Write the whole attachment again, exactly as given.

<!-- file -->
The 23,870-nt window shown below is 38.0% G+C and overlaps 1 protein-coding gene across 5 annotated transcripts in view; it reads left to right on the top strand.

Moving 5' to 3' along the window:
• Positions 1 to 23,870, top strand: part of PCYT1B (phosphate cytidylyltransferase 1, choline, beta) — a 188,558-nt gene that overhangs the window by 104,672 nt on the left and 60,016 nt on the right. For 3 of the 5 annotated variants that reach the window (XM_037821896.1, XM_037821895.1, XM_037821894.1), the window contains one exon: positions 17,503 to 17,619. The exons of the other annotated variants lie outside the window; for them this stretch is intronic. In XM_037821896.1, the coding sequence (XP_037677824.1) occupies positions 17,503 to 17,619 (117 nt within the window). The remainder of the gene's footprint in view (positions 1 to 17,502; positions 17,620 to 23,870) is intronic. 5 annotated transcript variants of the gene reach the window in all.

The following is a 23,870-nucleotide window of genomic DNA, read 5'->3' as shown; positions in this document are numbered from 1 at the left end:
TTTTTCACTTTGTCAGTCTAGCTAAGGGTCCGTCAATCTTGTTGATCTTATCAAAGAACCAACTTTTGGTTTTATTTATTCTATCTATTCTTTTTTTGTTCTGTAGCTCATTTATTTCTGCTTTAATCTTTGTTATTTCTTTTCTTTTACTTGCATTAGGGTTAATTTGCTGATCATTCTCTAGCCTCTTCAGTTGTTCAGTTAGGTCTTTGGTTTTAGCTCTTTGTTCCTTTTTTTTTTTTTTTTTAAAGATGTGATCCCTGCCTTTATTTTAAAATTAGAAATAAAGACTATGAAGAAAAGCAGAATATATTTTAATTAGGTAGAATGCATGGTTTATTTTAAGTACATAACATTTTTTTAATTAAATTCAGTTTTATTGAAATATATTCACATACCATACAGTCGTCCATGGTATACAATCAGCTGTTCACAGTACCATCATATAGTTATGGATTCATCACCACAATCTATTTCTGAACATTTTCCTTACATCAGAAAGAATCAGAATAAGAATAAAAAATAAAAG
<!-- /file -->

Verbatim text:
The 23,870-nt window shown below is 38.0% G+C and overlaps 1 protein-coding gene across 5 annotated transcripts in view; it reads left to right on the top strand.

Moving 5' to 3' along the window:
• Positions 1 to 23,870, top strand: part of PCYT1B (phosphate cytidylyltransferase 1, choline, beta) — a 188,558-nt gene that overhangs the window by 104,672 nt on the left and 60,016 nt on the right. For 3 of the 5 annotated variants that reach the window (XM_037821896.1, XM_037821895.1, XM_037821894.1), the window contains one exon: positions 17,503 to 17,619. The exons of the other annotated variants lie outside the window; for them this stretch is intronic. In XM_037821896.1, the coding sequence (XP_037677824.1) occupies positions 17,503 to 17,619 (117 nt within the window). The remainder of the gene's footprint in view (positions 1 to 17,502; positions 17,620 to 23,870) is intronic. 5 annotated transcript variants of the gene reach the window in all.

The following is a 23,870-nucleotide window of genomic DNA, read 5'->3' as shown; positions in this document are numbered from 1 at the left end:
TTTTTCACTTTGTCAGTCTAGCTAAGGGTCCGTCAATCTTGTTGATCTTATCAAAGAACCAACTTTTGGTTTTATTTATTCTATCTATTCTTTTTTTGTTCTGTAGCTCATTTATTTCTGCTTTAATCTTTGTTATTTCTTTTCTTTTACTTGCATTAGGGTTAATTTGCTGATCATTCTCTAGCCTCTTCAGTTGTTCAGTTAGGTCTTTGGTTTTAGCTCTTTGTTCCTTTTTTTTTTTTTTTTTAAAGATGTGATCCCTGCCTTTATTTTAAAATTAGAAATAAAGACTATGAAGAAAAGCAGAATATATTTTAATTAGGTAGAATGCATGGTTTATTTTAAGTACATAACATTTTTTTAATTAAATTCAGTTTTATTGAAATATATTCACATACCATACAGTCGTCCATGGTATACAATCAGCTGTTCACAGTACCATCATATAGTTATGGATTCATCACCACAATCTATTTCTGAACATTTTCCTTACATCAGAAAGAATCAGAATAAGAATAAAAAATAAAAG